On November 10, 2022, the European Court of Human Rights ruled on the complaint “Minskiy and Others vs. Ukraine” regarding among others Mikhail Chebotar, a Roma who has been in custody since 2016. All this time, the investigation into the high-profile case of the murder of an 8-year-old girl, after which a pogrom occurred in Loshchinovka, Odesa region, and Roma residents were forced to leave their homes, has been dragging on. The defense of M. Chebotar insists on his innocence, and the subject of the complaint to the European Court was the long detention (more than 5 years) and inadequate conditions in the pre-trial detention center.
The court found a violation of Article 3 – the prohibition of torture and cruel or degrading treatment or punishment (cell area 1.7 sq.m per person, overcrowding, simultaneous keeping of healthy and infected with infectious diseases, lack of fresh air, lack of walks, inadequate hygienic conditions, absence or low-quality of bed linen); several paragraphs of Article 5 (5.11 – unlawful deprivation of liberty, including unregistered detention and detention without a court order, delay in drawing up an arrest report; 5.3 – excessive length of pre-trial detention; article 5.5 – lack of compensation for unlawful arrest or detention); Article13 (right to an effective remedy). The ECHR awarded Mihail Chebotar compensation in the amount of 9,800 euros.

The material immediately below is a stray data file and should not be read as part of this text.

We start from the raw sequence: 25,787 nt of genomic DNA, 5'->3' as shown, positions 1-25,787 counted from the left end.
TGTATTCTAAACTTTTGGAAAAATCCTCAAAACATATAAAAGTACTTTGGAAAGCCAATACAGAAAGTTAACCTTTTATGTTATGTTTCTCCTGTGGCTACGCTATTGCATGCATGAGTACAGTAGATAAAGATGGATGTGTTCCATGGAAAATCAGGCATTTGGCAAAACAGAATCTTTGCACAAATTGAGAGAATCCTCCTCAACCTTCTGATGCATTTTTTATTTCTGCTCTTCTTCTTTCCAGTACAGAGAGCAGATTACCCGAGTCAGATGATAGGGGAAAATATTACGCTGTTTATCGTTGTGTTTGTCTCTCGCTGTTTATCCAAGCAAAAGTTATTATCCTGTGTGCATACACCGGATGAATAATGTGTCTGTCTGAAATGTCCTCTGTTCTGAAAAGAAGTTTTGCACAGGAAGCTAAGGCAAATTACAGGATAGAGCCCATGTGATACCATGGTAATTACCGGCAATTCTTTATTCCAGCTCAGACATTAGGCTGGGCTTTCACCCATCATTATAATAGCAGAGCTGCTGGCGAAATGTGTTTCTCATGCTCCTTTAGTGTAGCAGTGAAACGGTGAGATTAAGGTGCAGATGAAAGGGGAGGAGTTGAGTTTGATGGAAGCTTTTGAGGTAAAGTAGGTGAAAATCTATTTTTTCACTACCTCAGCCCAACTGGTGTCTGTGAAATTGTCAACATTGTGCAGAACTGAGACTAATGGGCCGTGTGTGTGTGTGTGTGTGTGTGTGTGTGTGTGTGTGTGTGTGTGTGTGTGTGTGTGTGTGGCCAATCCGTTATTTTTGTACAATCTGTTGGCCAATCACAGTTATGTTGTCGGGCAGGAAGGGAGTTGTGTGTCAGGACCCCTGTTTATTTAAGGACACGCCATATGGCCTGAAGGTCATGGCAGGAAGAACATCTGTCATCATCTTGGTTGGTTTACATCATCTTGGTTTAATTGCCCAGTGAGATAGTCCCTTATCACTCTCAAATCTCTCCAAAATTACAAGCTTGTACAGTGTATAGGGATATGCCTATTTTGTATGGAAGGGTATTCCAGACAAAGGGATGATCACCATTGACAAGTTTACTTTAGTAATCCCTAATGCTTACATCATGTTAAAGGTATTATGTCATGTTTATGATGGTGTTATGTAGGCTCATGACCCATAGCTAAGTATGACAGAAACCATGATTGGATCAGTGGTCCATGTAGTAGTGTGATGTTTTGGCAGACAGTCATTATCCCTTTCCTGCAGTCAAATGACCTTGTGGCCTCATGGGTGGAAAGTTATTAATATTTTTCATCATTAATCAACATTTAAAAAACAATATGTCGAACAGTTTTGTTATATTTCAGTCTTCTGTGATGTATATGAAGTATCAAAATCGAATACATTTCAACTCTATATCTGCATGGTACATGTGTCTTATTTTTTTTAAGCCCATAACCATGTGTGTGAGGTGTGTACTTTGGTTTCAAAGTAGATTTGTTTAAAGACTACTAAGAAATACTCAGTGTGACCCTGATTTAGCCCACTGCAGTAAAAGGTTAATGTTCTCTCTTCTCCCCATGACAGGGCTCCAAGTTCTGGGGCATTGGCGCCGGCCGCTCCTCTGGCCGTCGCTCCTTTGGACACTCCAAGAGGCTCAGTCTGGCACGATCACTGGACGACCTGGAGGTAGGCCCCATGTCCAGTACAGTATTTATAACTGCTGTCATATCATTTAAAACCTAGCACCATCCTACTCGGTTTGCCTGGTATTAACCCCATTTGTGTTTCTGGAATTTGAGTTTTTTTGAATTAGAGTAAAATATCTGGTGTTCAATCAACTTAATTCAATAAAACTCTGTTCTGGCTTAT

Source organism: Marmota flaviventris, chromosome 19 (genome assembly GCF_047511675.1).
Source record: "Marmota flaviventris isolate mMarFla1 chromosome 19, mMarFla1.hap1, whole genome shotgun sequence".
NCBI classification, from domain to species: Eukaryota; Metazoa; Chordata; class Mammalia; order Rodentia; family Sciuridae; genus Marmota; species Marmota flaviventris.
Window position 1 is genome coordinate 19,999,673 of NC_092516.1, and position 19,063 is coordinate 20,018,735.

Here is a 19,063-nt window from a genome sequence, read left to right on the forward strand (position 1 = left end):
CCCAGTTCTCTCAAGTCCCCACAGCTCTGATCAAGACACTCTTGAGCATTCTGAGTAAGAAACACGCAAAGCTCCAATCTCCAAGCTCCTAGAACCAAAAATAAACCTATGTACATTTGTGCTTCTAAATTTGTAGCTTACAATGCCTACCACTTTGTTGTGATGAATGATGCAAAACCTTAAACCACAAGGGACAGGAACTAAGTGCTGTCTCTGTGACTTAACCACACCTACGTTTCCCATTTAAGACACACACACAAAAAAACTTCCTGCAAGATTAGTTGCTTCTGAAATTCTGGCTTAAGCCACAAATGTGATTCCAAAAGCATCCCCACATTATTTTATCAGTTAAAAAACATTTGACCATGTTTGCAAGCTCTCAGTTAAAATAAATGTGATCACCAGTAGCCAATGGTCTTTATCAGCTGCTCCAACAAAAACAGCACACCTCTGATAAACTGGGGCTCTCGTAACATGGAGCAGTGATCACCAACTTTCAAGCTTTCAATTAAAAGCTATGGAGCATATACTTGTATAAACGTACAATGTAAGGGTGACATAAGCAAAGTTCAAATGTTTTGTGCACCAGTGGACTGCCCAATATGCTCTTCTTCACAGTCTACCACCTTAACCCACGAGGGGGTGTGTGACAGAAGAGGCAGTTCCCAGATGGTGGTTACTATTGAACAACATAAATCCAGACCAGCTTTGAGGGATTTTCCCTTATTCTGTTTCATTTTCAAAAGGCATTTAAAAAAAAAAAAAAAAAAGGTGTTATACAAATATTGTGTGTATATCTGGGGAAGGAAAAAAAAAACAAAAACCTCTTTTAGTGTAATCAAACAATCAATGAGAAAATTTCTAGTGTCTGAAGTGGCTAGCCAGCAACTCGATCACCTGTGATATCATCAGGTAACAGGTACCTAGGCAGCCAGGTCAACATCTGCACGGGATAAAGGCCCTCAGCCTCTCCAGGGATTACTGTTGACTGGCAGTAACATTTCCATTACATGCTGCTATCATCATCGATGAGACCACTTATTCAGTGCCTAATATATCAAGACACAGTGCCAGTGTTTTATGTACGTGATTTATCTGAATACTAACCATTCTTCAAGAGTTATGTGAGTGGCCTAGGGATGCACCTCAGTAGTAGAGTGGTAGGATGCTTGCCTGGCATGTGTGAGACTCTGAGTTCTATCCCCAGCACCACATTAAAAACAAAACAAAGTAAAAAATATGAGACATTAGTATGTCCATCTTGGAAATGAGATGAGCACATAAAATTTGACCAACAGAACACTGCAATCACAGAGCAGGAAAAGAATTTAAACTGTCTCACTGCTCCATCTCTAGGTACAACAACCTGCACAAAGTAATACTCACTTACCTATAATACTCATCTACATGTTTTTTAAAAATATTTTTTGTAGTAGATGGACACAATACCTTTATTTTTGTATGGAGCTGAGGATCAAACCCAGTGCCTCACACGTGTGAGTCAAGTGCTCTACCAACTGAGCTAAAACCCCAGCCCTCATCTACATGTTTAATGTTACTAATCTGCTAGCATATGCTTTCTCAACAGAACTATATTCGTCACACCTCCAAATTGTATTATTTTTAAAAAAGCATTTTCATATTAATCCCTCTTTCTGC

Despite the decision of the ECHR, the Odessa Court of Appeal refused to release Mikhail Chebotar from custody. The defense is preparing an application to review the refusal at the Supreme Court.
At the same time, the trials of the first instance continue, and will soon deliver a verdict on the merits of the case. There are debates regarding the examination, to which the defense has many questions: the murder weapon has traces of DNA not only of Chebotar, and the court did not put before the expert the question of comparing them with the DNA of a person possibly involved in the case.
The trial is taking place in conditions of war: the shelling of Odessa, and constant interruptions in the electricity supply. Even in these circumstances, lawyer Andrei Leshchenko is fighting for his client and hopes for the triumph of justice:
‘Together until victory. We do not give up, and we will fight until the final release of our client!’